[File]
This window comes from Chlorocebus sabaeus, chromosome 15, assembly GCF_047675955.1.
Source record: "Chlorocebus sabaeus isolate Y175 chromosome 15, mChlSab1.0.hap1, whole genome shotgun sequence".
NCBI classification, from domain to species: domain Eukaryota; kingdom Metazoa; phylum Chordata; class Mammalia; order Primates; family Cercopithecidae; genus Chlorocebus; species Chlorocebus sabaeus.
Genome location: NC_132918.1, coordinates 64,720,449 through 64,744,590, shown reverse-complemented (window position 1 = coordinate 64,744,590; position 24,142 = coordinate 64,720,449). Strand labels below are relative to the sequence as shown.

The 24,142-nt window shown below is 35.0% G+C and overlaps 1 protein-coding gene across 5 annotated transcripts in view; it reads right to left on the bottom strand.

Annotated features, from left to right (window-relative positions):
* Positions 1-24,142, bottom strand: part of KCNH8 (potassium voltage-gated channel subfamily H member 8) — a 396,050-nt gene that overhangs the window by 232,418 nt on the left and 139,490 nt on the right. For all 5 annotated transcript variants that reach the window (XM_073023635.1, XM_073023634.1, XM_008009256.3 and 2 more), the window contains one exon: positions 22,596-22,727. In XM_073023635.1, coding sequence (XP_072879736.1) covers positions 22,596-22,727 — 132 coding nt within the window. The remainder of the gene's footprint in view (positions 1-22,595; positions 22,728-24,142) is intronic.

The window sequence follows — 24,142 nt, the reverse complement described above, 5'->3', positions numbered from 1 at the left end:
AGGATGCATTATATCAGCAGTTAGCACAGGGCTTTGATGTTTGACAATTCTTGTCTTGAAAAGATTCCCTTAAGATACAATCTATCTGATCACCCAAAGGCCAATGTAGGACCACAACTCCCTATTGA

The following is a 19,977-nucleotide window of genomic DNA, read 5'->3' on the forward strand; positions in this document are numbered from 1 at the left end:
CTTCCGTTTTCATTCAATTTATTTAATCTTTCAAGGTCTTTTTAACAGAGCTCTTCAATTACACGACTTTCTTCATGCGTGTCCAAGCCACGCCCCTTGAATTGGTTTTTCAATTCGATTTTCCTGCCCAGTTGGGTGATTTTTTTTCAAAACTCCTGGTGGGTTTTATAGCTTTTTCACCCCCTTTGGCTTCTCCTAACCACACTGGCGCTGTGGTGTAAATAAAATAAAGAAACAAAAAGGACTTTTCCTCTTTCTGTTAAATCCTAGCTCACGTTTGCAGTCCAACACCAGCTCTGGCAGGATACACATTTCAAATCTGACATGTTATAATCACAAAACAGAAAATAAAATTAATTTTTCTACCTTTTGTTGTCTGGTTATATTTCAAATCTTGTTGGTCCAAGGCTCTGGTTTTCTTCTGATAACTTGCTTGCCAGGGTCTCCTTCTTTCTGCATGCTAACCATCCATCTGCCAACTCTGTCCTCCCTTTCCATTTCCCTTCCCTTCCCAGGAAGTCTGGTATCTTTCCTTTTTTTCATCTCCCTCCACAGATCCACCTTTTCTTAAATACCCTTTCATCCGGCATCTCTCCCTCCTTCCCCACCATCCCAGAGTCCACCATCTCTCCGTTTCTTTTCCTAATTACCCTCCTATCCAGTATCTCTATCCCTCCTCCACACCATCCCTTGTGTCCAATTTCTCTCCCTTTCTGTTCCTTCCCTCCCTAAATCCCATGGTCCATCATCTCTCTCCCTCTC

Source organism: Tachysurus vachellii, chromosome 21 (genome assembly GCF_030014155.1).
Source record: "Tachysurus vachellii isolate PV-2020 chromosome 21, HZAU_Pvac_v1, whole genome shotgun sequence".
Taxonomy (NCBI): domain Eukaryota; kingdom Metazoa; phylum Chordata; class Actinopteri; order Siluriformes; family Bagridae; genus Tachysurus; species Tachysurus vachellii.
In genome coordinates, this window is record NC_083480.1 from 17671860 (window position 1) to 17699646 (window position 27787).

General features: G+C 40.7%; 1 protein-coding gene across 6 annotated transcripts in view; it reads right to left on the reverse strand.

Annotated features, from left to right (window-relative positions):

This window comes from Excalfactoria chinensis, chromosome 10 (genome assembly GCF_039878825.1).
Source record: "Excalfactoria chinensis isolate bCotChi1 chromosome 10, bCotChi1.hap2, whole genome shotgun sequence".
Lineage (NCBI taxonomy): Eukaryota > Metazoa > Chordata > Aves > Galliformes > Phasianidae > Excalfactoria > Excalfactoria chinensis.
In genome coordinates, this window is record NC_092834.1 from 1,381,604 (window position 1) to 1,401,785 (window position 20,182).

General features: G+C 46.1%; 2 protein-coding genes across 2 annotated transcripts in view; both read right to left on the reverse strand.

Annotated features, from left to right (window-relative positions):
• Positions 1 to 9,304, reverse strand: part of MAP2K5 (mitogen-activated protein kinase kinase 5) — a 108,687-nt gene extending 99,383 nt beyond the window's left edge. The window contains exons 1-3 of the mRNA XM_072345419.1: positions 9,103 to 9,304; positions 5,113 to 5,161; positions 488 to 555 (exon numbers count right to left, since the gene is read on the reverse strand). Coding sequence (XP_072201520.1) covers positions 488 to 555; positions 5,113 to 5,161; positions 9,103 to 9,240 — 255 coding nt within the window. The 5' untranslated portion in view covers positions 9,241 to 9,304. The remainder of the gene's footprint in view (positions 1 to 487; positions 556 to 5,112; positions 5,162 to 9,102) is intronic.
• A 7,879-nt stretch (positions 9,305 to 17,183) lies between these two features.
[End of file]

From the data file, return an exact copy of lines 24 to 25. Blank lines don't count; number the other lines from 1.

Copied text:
• Positions 1 to 9,304, reverse strand: part of MAP2K5 (mitogen-activated protein kinase kinase 5) — a 108,687-nt gene extending 99,383 nt beyond the window's left edge. The window contains exons 1-3 of the mRNA XM_072345419.1: positions 9,103 to 9,304; positions 5,113 to 5,161; positions 488 to 555 (exon numbers count right to left, since the gene is read on the reverse strand). Coding sequence (XP_072201520.1) covers positions 488 to 555; positions 5,113 to 5,161; positions 9,103 to 9,240 — 255 coding nt within the window. The 5' untranslated portion in view covers positions 9,241 to 9,304. The remainder of the gene's footprint in view (positions 1 to 487; positions 556 to 5,112; positions 5,162 to 9,102) is intronic.
• A 7,879-nt stretch (positions 9,305 to 17,183) lies between these two features.